PhotoAbraham Lincoln studied law by the light of the fireplace, legend has it. If he had gone to law school today, he might have wound up being severely near-sighted, according to a University of California professor.

"We see that one of the consequences of going to law school is that students may become more nearsighted. Students graduate with a law degree and greater myopia than they had when they first enrolled. It’s a casualty of the profession, because they spend most of their waking hours reading, often on a screen," said Robert DiMartino, professor of Clinical Optometry and Vision Science at UC-Berkeley.

Of course, it's not just lawyers. DiMartino says the problem is widespread. It was first observed in Asia but is now being seen in the West as well.

"Sixty years ago, only 10 to 20 percent of the Chinese population was near-sighted. Today 90 percent of children and young adults have myopia, according to research," DiMartino said. "And now we’re seeing the same trend in the West."

DiMartino said that not only are more people becoming nearsighted but the degree of nearsightedness is becoming more extreme -- an increase both in the prevalence and the magnitude of myopia.

Risk of other problems

Even worse, near-sightedness puts you at increased risk of at least two other eye conditions: glaucoma and retinal detachment, DiMartino said in an interview published by  

"People become nearsighted because their eyeball has grown longer, so light entering the eye can’t focus directly on the retina as it does with a normal shaped eye. When the eye elongates, it also stretches the retina, which increases the risk of retinal detachment. Elongation also causes subtle changes to the structure of the eye, increasing the danger of glaucoma," he said.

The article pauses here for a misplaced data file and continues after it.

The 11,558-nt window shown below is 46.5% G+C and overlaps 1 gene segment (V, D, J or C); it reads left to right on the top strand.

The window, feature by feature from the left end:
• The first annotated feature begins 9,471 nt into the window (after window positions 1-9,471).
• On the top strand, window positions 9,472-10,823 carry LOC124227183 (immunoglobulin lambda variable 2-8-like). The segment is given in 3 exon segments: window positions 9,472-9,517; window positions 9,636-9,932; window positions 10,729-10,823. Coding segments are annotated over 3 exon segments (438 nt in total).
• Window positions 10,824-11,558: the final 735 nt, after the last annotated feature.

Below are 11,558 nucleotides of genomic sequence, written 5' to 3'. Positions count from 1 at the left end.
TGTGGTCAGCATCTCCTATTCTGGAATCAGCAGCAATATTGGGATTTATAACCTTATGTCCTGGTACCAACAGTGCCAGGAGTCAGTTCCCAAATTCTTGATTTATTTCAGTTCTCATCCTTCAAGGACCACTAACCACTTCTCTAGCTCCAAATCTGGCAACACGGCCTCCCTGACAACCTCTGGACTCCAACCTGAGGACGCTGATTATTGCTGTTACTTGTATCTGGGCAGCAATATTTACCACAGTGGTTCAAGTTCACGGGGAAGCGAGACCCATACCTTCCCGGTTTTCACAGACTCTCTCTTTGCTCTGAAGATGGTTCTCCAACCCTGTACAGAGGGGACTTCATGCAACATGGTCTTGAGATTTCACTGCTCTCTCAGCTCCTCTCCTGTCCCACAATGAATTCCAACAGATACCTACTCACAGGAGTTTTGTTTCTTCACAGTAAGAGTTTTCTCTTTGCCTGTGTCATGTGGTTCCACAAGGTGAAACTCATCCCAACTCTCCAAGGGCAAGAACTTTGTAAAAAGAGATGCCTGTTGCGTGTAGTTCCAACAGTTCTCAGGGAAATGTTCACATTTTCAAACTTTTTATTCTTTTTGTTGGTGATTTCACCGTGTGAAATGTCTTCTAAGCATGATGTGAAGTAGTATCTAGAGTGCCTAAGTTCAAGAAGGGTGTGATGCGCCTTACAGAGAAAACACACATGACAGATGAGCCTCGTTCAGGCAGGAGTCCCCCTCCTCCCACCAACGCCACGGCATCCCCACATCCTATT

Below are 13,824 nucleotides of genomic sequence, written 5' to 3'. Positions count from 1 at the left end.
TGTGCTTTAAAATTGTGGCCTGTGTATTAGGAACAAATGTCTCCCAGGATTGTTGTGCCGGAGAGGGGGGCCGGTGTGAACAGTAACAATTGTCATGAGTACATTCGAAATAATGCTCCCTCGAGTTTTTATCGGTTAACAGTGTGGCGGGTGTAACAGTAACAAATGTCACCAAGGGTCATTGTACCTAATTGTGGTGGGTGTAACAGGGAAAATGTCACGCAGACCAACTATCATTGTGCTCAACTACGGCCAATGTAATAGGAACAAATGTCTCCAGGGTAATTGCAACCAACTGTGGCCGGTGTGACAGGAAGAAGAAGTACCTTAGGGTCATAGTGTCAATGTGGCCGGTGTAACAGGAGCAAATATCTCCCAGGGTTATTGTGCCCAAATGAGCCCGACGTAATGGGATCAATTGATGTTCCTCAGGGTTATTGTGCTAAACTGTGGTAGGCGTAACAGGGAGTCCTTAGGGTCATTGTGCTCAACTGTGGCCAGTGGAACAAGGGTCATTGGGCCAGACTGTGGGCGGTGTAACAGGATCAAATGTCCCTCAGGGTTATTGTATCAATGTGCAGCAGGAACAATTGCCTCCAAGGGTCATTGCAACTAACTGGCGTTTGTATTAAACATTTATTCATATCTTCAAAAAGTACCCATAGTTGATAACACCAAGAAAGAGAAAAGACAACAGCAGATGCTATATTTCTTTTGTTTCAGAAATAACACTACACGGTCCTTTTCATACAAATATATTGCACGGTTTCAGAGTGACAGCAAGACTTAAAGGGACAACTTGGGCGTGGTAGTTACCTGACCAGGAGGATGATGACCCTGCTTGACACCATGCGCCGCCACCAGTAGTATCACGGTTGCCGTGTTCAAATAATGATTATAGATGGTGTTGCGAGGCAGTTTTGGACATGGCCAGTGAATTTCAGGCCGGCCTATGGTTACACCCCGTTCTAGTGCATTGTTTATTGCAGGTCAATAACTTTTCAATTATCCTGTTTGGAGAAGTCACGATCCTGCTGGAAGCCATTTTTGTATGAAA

DiMartino said the exact cause is open to debate. Some blame the blue light emitted by laptop and mobile device screens. 

"But the bigger problem, I think, is that with the advent of mobile devices, we spend so much more time focusing up close, and so much less time outside, focusing on distant objects. Our eyes need a balance between focusing up close and focusing at a distance in order to remain healthy," he said.

While it's hard to say just how much screentime is harmful, DiMartino said it's obvious that it's " important to seek a balance where we're doing distant tasks as well as near tasks."

Children, especially, should be encouraged to spend more time on activities that use distance focus, like sports, hiking, and spending time outside.


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